“Why Comics? From Underground to Everywhere,” by Hillary Chute, published by HarperCollins, is a highly informative, accessible, and delightful look at the evolution of comics, with the primary focus on American comics. As the title suggests, what used to be strictly an underground thing has now emerged virtually everywhere. Chute’s goal is to unpack that phenomenon. She goes about it with great enthusiasm and clearly makes a significant contribution to the ongoing writing about comics. This is a must-read for anyone interested in pop culture, comics, and art in general.
Okay, so comics are everywhere. Who, for instance, are the characters gracing the cover to this book? Chute, a natural teacher, is so glad you asked. She will come right out and tell you who and then explain the interconnections. First of all, this is Maggie and Hopey, lead characters in what is understood by many to be the greatest ongoing comic of them all, “Love and Rockets,” by the Hernandez Brothers. Where did this comic come from? How does it fit in with other comics? Why is this comic significant? Ah, for that matter, you may shout out, “Why Comics?!” Chute is happy to answer all your questions and much more. Well, this comic is part of a second wave of underground comics in the ’80s. And this comic is a response to a lot of things, including a lack of diversity in mainstream comics. But, before that, there was the original wave of underground comics in the Sixties led by R. Crumb and his Zap Comix. And, as many a conversation on the comics convention floor on zines and mini-comics will attest, even today’s superhero comics genre all began as indie comics by two teenagers, Jerry Siegel and Joe Shuster.
Chute’s search for patterns in the making of comics leads her to some of the most celebrated trailblazers, notably Art Spiegelman. Chute was the associate editor of “MetaMaus,” the definitive companion to Spiegelman’s “Maus,” and she has a great deal of insight to share. Chute guides the reader from Spiegelman, in his youth in San Francisco to his subsequent work in earnest. It was in 1972 that Justin Green, author of the first autobio comic, “Binky Brown Meets the Holy Virgin Mary,” invited Spiegelman to contribute to a comics anthology. The only stipulation was that the work had to feature anthropomorphic animal characters. And so began Spiegelman’s first steps toward the work in comics most people are aware of, “Maus.” Chute then follows Spiegelman’s progress as he reaches great heights of creativity. Here below, Chute describes how Spiegelman plays with the fluidity of time:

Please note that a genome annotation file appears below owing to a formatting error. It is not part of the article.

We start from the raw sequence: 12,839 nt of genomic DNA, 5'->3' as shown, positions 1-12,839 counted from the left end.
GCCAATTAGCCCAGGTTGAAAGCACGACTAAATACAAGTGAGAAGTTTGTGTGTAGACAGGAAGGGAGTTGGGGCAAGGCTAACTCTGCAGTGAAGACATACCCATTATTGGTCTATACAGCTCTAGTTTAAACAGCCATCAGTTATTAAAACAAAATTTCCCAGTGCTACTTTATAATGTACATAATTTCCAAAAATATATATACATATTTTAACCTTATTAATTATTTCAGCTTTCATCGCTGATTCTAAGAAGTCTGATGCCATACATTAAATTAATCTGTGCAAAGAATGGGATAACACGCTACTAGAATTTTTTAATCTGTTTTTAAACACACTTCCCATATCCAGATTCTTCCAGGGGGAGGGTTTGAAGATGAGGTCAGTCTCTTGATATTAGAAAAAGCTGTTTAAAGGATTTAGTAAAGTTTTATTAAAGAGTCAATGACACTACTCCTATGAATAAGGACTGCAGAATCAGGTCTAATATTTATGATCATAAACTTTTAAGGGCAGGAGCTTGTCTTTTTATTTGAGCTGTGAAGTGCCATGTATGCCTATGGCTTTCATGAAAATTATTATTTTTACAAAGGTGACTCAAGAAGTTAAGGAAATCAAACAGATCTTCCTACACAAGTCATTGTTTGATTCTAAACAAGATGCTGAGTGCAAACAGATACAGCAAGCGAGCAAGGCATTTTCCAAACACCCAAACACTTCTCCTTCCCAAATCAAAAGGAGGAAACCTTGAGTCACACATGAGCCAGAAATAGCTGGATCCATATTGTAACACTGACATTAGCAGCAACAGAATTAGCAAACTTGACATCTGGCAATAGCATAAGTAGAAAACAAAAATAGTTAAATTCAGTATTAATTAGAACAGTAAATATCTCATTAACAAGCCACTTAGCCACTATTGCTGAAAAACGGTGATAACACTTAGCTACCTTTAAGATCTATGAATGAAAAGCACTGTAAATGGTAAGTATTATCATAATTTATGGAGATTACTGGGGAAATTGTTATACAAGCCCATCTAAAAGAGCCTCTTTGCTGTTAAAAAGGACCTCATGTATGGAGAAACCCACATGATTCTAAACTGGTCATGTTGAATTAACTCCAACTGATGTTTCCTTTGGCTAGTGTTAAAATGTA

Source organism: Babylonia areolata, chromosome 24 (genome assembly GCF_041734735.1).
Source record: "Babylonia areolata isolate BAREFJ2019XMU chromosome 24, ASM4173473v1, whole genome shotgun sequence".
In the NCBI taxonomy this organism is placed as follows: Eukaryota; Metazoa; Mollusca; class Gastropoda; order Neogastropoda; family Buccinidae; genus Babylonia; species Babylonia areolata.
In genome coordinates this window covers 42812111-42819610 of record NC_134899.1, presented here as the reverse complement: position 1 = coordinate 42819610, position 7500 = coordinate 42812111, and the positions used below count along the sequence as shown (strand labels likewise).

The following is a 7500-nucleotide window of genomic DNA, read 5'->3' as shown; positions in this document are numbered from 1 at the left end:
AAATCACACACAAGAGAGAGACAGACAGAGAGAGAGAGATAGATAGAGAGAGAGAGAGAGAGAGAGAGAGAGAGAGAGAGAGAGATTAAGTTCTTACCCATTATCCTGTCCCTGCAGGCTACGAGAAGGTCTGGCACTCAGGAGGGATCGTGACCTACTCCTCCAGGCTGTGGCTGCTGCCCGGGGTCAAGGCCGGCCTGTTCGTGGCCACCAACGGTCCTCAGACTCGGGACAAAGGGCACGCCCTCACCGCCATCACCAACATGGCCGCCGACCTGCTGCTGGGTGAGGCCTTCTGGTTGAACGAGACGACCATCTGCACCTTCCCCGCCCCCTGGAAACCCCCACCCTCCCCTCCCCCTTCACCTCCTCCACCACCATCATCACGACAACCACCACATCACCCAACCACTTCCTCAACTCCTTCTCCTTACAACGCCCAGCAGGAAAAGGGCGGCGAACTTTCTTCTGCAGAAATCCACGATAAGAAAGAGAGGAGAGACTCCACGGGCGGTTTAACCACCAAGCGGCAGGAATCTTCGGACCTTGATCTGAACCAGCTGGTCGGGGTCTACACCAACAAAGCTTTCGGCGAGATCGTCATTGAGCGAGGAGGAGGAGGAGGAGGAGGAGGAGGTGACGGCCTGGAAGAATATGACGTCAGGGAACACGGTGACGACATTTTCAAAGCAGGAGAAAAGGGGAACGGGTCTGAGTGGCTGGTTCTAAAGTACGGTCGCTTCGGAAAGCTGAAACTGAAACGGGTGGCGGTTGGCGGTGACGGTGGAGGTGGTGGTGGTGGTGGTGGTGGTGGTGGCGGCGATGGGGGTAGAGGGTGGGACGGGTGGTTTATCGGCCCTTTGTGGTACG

“Spiegelman creates a physical connection between panels set in the past and panels set in the present, linking them, as in panels in which Art’s cigarette smoke is figured as the smoke coming out of an Auschwitz crematorium chimney directly below it on the page. But in others, he exploits the language of comics–the convention that each panel represents a distinct moment of time–to make two different time periods literally intertwine. We see this in the striking page in which Vladek, Art, and Françoise–herself a character in ‘Maus’–converse in the Catskills during a summer visit to Vladek’s bungalow. On their way to the supermarket in the car, Art changes the topic from his stepmother, Mala, to Auschwitz, asking his father about a prisoner revolt. The last panel of the page, in which Vladek describes its fallout, is its largest: as the family car weaves through dense rural roads, the legs of four Jewish girls hanged in Auschwitz after the revolt–witnessed firsthand by Vladek–suddenly appear dangling from the trees. The 1940s and the ’70s collapse, as Spiegelman shows, wordlessly, how the traumatic past lives on in the present.”